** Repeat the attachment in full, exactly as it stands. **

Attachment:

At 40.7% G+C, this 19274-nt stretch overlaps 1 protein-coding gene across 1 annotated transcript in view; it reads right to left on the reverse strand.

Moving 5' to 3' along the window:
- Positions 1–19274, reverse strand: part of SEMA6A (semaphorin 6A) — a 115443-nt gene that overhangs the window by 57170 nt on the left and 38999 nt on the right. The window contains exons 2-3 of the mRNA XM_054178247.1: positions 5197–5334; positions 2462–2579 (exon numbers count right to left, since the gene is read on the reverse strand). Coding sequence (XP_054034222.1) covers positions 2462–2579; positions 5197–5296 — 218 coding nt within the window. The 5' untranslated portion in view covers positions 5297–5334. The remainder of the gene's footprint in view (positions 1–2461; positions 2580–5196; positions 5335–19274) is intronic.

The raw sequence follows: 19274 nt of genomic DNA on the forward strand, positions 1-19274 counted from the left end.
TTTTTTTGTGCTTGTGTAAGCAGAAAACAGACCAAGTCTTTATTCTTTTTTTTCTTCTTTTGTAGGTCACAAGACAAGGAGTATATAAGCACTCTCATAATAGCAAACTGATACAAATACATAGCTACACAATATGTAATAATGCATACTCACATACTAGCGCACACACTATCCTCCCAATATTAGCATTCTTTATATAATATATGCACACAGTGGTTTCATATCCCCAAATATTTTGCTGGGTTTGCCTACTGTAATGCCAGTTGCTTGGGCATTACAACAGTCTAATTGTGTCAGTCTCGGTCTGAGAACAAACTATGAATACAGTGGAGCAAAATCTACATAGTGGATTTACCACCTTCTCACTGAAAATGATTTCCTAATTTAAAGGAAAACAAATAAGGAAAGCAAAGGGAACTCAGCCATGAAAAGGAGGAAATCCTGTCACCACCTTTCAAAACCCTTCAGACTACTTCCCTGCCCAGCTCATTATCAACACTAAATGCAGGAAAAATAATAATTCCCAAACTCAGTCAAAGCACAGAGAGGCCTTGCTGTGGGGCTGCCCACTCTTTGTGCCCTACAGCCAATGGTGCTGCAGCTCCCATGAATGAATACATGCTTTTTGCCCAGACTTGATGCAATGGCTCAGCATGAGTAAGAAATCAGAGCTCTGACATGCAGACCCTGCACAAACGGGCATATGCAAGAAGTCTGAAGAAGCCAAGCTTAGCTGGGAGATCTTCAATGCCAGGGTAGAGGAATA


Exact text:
At 40.7% G+C, this 19274-nt stretch overlaps 1 protein-coding gene across 1 annotated transcript in view; it reads right to left on the reverse strand.

Moving 5' to 3' along the window:
- Positions 1–19274, reverse strand: part of SEMA6A (semaphorin 6A) — a 115443-nt gene that overhangs the window by 57170 nt on the left and 38999 nt on the right. The window contains exons 2-3 of the mRNA XM_054178247.1: positions 5197–5334; positions 2462–2579 (exon numbers count right to left, since the gene is read on the reverse strand). Coding sequence (XP_054034222.1) covers positions 2462–2579; positions 5197–5296 — 218 coding nt within the window. The 5' untranslated portion in view covers positions 5297–5334. The remainder of the gene's footprint in view (positions 1–2461; positions 2580–5196; positions 5335–19274) is intronic.

The raw sequence follows: 19274 nt of genomic DNA on the forward strand, positions 1-19274 counted from the left end.
TTTTTTTGTGCTTGTGTAAGCAGAAAACAGACCAAGTCTTTATTCTTTTTTTTCTTCTTTTGTAGGTCACAAGACAAGGAGTATATAAGCACTCTCATAATAGCAAACTGATACAAATACATAGCTACACAATATGTAATAATGCATACTCACATACTAGCGCACACACTATCCTCCCAATATTAGCATTCTTTATATAATATATGCACACAGTGGTTTCATATCCCCAAATATTTTGCTGGGTTTGCCTACTGTAATGCCAGTTGCTTGGGCATTACAACAGTCTAATTGTGTCAGTCTCGGTCTGAGAACAAACTATGAATACAGTGGAGCAAAATCTACATAGTGGATTTACCACCTTCTCACTGAAAATGATTTCCTAATTTAAAGGAAAACAAATAAGGAAAGCAAAGGGAACTCAGCCATGAAAAGGAGGAAATCCTGTCACCACCTTTCAAAACCCTTCAGACTACTTCCCTGCCCAGCTCATTATCAACACTAAATGCAGGAAAAATAATAATTCCCAAACTCAGTCAAAGCACAGAGAGGCCTTGCTGTGGGGCTGCCCACTCTTTGTGCCCTACAGCCAATGGTGCTGCAGCTCCCATGAATGAATACATGCTTTTTGCCCAGACTTGATGCAATGGCTCAGCATGAGTAAGAAATCAGAGCTCTGACATGCAGACCCTGCACAAACGGGCATATGCAAGAAGTCTGAAGAAGCCAAGCTTAGCTGGGAGATCTTCAATGCCAGGGTAGAGGAATA